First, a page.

Food for Soul, which operates kitchens known as Refettorios, has received a grant from The Rockefeller Foundation, with the aim of opening in at least two US cities by 2019.
The kitchens aim to serve free and nutritious food to poor and vulnerable communities, and seek to tackle food waste, and promote social inclusion.
The project takes underused or abandoned spaces and transforms them into dining rooms. It uses food otherwise destined for landfill, and works with aspiring young chefs to help give them work experience and chance to showcase their talent.
There have been four Refettorios to date, including in Bottura’s hometown of Modena in Italy, Milan, Bologna, and in Rio de Janiero in Brazil during the 2016 Olympics.
In total, they have served over 15,000 dishes from over 130 chefs, with over 600 volunteers.
The next Refettorio to open will be in London. The group also plans sites for Germany, and Canada.
The project is spearheaded by three Michelin-starred Italian chef Massimo Bottura, whose Osteria Francescana was named the World’s Best Restaurant in the World’s 50 Best Restaurant in 2016 (and number two in 2017).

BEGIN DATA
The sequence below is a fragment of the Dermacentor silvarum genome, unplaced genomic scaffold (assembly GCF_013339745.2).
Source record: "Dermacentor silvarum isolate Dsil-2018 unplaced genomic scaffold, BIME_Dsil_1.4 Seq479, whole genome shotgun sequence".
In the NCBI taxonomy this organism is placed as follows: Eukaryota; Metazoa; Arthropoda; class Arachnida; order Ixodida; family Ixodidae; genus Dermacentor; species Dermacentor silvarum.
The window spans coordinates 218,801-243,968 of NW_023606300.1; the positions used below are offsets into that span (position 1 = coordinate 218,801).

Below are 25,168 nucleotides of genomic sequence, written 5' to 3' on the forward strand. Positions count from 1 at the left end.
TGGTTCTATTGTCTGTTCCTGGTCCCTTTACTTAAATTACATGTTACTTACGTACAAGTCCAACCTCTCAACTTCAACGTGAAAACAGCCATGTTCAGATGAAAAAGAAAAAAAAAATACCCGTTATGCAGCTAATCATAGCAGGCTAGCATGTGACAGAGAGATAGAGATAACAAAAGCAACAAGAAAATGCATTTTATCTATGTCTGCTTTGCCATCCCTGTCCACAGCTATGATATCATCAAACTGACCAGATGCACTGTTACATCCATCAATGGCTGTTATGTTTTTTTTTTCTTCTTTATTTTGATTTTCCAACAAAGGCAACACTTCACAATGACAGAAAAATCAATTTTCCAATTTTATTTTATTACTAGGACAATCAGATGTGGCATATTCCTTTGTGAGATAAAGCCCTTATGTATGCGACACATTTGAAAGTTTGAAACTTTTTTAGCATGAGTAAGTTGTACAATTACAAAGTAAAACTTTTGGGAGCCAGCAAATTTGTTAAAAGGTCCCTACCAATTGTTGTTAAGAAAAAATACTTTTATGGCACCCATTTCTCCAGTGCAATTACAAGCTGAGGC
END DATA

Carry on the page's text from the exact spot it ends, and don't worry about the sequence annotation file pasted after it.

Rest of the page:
News of the Rockefeller grant comes under a year after the Foundation committed $130m (£103m) to halving food waste, fund research into city food waste solutions, and to support organisations working to reduce waste and address hunger.
“We are thrilled to have The Rockefeller Foundation’s support in working towards a greater and more sustainable impact and to introduce Food for Soul’s successful Refettorio model to America,” says Bottura. “With this support, we can transform lives in vulnerable U.S. cities by providing inclusive environments that bring dignity to the dinner table.
“Our projects are infused with art, design and beauty to engage our guests in a holistic approach to nourishment: to feed the body and the soul. The rejuvenation of food, spaces and people is a cultural project for both those in need and the wider community.”